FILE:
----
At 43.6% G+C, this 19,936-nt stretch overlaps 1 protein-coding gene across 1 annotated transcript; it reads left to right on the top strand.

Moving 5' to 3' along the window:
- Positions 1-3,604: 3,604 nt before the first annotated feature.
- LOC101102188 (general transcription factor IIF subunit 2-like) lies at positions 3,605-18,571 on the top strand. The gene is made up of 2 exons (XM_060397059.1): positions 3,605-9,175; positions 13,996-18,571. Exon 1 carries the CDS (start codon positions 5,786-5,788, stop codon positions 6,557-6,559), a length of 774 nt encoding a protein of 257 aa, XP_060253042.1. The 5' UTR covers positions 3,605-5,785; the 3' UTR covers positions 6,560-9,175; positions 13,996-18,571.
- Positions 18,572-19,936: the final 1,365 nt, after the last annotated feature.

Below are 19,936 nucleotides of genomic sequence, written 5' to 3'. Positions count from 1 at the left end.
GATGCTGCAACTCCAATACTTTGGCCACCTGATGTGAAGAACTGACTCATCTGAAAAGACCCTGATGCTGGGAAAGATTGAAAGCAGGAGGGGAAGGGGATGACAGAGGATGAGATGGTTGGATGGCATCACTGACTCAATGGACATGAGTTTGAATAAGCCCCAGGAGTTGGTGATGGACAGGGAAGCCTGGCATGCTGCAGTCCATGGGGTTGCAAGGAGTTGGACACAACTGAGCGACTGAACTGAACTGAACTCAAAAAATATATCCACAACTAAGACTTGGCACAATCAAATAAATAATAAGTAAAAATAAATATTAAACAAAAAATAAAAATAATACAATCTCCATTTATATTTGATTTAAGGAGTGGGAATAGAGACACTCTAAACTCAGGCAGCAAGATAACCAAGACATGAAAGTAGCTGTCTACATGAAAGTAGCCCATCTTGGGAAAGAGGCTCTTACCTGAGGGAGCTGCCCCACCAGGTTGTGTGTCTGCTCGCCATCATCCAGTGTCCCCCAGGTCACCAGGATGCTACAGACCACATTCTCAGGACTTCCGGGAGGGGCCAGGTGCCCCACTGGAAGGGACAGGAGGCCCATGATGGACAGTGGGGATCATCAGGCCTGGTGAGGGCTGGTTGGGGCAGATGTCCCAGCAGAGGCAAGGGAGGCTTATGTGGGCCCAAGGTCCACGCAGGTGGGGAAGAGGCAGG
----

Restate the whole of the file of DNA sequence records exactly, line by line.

At 43.6% G+C, this 19,936-nt stretch overlaps 1 protein-coding gene across 1 annotated transcript; it reads left to right on the top strand.

Moving 5' to 3' along the window:
- Positions 1-3,604: 3,604 nt before the first annotated feature.
- LOC101102188 (general transcription factor IIF subunit 2-like) lies at positions 3,605-18,571 on the top strand. The gene is made up of 2 exons (XM_060397059.1): positions 3,605-9,175; positions 13,996-18,571. Exon 1 carries the CDS (start codon positions 5,786-5,788, stop codon positions 6,557-6,559), a length of 774 nt encoding a protein of 257 aa, XP_060253042.1. The 5' UTR covers positions 3,605-5,785; the 3' UTR covers positions 6,560-9,175; positions 13,996-18,571.
- Positions 18,572-19,936: the final 1,365 nt, after the last annotated feature.

Below are 19,936 nucleotides of genomic sequence, written 5' to 3'. Positions count from 1 at the left end.
GATGCTGCAACTCCAATACTTTGGCCACCTGATGTGAAGAACTGACTCATCTGAAAAGACCCTGATGCTGGGAAAGATTGAAAGCAGGAGGGGAAGGGGATGACAGAGGATGAGATGGTTGGATGGCATCACTGACTCAATGGACATGAGTTTGAATAAGCCCCAGGAGTTGGTGATGGACAGGGAAGCCTGGCATGCTGCAGTCCATGGGGTTGCAAGGAGTTGGACACAACTGAGCGACTGAACTGAACTGAACTCAAAAAATATATCCACAACTAAGACTTGGCACAATCAAATAAATAATAAGTAAAAATAAATATTAAACAAAAAATAAAAATAATACAATCTCCATTTATATTTGATTTAAGGAGTGGGAATAGAGACACTCTAAACTCAGGCAGCAAGATAACCAAGACATGAAAGTAGCTGTCTACATGAAAGTAGCCCATCTTGGGAAAGAGGCTCTTACCTGAGGGAGCTGCCCCACCAGGTTGTGTGTCTGCTCGCCATCATCCAGTGTCCCCCAGGTCACCAGGATGCTACAGACCACATTCTCAGGACTTCCGGGAGGGGCCAGGTGCCCCACTGGAAGGGACAGGAGGCCCATGATGGACAGTGGGGATCATCAGGCCTGGTGAGGGCTGGTTGGGGCAGATGTCCCAGCAGAGGCAAGGGAGGCTTATGTGGGCCCAAGGTCCACGCAGGTGGGGAAGAGGCAGG